13. At the point in time when this epistle had been written, Jerusalem still had a temple. It was before it was destroyed by the Roman army. When Jesus and his disciples had once gone up to Jerusalem, one of the disciples saw the temple and exclaimed, "Teacher, please look! What splendid stones, what a splendid structure it is!," (Mark 13:1). The temple in Jerusalem had repairs and annexes started on it by Herod the Great in the year 20 B.C.E., and he had one thousand vehicles prepared to move the stone materials and it is said that it took ten thousand skilled workers for the construction work. The magnificent building was dedicated to God as the dwelling place of God, as a place of public worship. That is "the temple" that Paul knew.

14. When [I] think about this, I feel amazed that Paul says, "Your bodies are the temple of God." There seems to me to be a gap somewhere. Considering that it had people in it falling into sexual misconduct, as I touched upon earlier, the church at Corinth which is the destination of this epistle had divisions, was fighting itself, and was saying, on the other extreme, things like, "I follow Paul," "I follow Apollo." It was that kind of church. They were followers with such a nature. [Could] they be "temples?" Every way I consider them though, they were [more like] dilapidated shacks full of holes and full of broken parts! And no, we can't claim to be much different. Because we don't know [and truly understand] the temple, we carelessly say things like, "We are temples of the Holy Spirit." If we really knew [the original temple], we would certainly be hesitant in speaking. -- Because the gap is way too big.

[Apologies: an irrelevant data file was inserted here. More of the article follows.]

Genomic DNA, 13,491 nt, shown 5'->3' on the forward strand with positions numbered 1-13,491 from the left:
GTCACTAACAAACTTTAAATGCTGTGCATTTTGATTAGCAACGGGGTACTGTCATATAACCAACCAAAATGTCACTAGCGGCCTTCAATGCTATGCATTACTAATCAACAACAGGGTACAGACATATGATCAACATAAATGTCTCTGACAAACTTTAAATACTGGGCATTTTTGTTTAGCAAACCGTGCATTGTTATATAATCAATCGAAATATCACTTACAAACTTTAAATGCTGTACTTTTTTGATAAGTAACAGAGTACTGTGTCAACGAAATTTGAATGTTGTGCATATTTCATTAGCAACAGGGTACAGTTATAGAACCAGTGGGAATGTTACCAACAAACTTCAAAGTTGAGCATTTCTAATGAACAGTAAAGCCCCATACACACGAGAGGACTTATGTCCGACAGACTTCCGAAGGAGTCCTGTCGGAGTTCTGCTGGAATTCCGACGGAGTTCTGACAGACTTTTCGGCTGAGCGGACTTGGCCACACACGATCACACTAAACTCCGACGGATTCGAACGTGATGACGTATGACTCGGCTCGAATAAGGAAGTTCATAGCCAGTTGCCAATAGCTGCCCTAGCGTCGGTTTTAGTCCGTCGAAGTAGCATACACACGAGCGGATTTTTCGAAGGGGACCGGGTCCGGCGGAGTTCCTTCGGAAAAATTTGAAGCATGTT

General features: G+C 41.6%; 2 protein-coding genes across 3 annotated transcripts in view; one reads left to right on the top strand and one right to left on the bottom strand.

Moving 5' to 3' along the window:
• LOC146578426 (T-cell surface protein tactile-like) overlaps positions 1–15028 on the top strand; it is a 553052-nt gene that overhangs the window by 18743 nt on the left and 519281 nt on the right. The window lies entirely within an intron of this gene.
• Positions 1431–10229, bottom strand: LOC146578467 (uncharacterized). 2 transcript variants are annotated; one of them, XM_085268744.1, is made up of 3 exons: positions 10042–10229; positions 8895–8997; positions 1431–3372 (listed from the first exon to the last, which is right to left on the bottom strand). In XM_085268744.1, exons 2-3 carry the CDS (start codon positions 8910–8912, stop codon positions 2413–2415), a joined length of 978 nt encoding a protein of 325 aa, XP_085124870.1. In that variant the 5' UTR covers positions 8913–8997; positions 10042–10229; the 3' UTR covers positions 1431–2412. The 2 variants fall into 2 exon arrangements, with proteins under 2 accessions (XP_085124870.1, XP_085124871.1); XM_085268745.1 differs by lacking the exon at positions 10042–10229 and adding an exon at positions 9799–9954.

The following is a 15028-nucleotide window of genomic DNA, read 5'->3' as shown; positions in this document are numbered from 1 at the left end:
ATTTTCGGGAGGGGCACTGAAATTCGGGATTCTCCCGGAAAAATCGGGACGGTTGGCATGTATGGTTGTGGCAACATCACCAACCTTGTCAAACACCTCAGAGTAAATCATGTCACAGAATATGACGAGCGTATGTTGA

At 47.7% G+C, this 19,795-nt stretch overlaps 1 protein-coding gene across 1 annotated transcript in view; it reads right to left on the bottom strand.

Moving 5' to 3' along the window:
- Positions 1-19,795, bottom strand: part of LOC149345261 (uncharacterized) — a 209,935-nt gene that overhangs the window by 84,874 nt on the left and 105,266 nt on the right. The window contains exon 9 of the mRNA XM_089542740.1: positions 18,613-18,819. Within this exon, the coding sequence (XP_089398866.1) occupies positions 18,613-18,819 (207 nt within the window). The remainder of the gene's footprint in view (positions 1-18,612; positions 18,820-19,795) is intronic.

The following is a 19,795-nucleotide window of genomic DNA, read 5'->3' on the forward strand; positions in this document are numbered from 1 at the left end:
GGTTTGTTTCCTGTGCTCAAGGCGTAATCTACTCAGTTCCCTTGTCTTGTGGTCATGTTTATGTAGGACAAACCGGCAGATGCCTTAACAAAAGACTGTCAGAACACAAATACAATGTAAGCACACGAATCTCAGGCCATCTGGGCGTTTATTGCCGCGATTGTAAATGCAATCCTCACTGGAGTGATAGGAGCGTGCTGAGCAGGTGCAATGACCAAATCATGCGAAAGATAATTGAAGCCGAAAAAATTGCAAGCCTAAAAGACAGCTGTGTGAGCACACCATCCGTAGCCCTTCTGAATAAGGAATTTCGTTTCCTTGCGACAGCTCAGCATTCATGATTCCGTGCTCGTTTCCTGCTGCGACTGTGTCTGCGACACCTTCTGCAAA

15. But what really matters is not how people see it. It is how God sees it. No matter how much of a dilapidated shack [one may be], when God lays down the big bucks for it and buys it and says, I will dwell in it, then it is a temple. The price God paid to make us his own was the life of his only son. We are redeemed with the blood split from Christ. We're purchased [by God with Jesus' blood]. Put another way, he looks at the value in those shacks as worth that much, and having gone as far as he did, he makes [these shacks that we are] his own. Therefore, Paul says, "You are no longer your own."

16. When we think along these lines, we should be able to make the case that when we put ourselves down and speak ill of ourselves and treat ourselves as having no value, then it is a ridiculous contempt for the God who purchased us! When you own it, if you put it down, well, it doesn't matter. But after it is not yours anymore, [it's another story]. It is rude when you speak badly and contemptuously of what someone has laid out big bucks for and bought. It is the same way with God's stuff, what belongs to Him.

17. Let's be careful with God's stuff. Let's be careful with these bodies, which God has made his own, these lives [of ours] whose business is conducted by these bodies [we're in]. The scripture says, "You are purchased with the price [God] paid. Therefore, with your body reveal the glory of God!" [We are] purchased bodies. [We are] bodies with the price [tag] of Christ's life affixed to them. Thus, we have become bodies for the purpose of revealing the glory of God. We really ought to live constantly with this in our thoughts. Our bodies are a part of Christ's body. Our bodies are temples in which the Spirit of God dwells. God sees us in this way. We too must see ourselves in this way. How do we see our self? -- Because how we do will determine how we live.